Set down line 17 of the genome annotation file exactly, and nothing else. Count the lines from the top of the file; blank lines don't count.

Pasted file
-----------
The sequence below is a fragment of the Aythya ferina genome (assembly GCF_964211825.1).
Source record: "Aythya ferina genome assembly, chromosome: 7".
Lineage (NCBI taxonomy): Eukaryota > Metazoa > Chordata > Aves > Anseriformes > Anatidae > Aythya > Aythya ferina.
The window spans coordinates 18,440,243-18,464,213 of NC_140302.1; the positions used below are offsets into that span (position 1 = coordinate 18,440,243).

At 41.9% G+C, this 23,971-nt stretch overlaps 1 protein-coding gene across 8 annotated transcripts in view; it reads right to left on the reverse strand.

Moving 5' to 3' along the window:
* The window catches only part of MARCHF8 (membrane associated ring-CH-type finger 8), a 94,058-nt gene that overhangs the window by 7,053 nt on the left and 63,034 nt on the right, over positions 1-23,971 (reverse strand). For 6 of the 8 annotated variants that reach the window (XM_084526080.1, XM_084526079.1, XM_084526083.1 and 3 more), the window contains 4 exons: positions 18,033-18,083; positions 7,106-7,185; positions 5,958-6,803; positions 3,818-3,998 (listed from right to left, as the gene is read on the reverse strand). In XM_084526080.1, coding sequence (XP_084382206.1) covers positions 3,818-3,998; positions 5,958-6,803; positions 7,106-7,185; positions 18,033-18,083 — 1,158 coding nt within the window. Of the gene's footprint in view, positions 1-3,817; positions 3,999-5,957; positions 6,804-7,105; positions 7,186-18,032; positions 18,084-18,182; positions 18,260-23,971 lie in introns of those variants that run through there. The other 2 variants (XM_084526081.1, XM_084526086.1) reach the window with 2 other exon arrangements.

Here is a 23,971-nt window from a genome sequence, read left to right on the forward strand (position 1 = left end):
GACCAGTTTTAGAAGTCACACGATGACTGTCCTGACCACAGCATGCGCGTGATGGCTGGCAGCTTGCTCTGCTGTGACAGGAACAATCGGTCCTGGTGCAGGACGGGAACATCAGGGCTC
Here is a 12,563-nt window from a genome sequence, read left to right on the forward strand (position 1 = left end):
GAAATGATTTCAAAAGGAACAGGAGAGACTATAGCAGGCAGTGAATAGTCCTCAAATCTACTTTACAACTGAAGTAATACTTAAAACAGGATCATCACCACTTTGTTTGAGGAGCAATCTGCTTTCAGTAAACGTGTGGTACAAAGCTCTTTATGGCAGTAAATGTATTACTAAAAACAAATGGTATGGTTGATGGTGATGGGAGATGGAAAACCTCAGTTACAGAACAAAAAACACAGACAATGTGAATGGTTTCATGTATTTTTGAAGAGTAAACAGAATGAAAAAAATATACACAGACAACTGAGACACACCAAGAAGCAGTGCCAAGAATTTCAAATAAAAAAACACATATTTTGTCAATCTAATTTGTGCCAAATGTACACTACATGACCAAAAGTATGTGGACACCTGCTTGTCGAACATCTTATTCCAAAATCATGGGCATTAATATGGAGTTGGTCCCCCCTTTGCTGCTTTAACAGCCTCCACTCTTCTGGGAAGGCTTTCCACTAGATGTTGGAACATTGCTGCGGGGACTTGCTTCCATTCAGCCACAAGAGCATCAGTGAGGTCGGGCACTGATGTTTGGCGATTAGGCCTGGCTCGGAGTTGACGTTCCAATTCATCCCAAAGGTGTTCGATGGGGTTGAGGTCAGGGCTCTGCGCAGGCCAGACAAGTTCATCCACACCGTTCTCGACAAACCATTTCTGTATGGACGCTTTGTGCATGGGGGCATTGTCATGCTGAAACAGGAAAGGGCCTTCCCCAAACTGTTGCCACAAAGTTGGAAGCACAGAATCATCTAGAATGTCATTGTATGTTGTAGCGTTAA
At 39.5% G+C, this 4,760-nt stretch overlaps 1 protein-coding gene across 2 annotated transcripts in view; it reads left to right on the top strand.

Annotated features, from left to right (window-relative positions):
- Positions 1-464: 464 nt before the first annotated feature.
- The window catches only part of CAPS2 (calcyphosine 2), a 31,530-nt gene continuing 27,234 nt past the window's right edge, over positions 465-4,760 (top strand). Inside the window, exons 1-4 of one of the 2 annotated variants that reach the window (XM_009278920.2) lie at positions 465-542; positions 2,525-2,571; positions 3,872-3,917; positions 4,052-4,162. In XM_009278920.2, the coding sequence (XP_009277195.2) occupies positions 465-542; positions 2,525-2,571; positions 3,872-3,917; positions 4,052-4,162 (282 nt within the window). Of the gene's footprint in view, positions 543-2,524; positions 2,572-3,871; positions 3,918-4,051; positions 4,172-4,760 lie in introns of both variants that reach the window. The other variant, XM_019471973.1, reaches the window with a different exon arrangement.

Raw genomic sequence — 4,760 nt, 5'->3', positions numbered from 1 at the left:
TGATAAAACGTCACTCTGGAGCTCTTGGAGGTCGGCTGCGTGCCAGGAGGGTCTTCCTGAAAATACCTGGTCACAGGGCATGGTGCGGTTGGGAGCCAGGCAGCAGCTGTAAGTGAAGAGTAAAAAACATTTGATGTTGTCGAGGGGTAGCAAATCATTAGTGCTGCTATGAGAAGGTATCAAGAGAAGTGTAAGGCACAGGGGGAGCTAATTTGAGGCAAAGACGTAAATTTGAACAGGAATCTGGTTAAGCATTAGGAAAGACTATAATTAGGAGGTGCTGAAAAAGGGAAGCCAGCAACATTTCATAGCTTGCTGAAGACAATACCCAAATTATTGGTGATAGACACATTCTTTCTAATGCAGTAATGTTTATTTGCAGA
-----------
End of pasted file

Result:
TGATAAAACGTCACTCTGGAGCTCTTGGAGGTCGGCTGCGTGCCAGGAGGGTCTTCCTGAAAATACCTGGTCACAGGGCATGGTGCGGTTGGGAGCCAGGCAGCAGCTGTAAGTGAAGAGTAAAAAACATTTGATGTTGTCGAGGGGTAGCAAATCATTAGTGCTGCTATGAGAAGGTATCAAGAGAAGTGTAAGGCACAGGGGGAGCTAATTTGAGGCAAAGACGTAAATTTGAACAGGAATCTGGTTAAGCATTAGGAAAGACTATAATTAGGAGGTGCTGAAAAAGGGAAGCCAGCAACATTTCATAGCTTGCTGAAGACAATACCCAAATTATTGGTGATAGACACATTCTTTCTAATGCAGTAATGTTTATTTGCAGA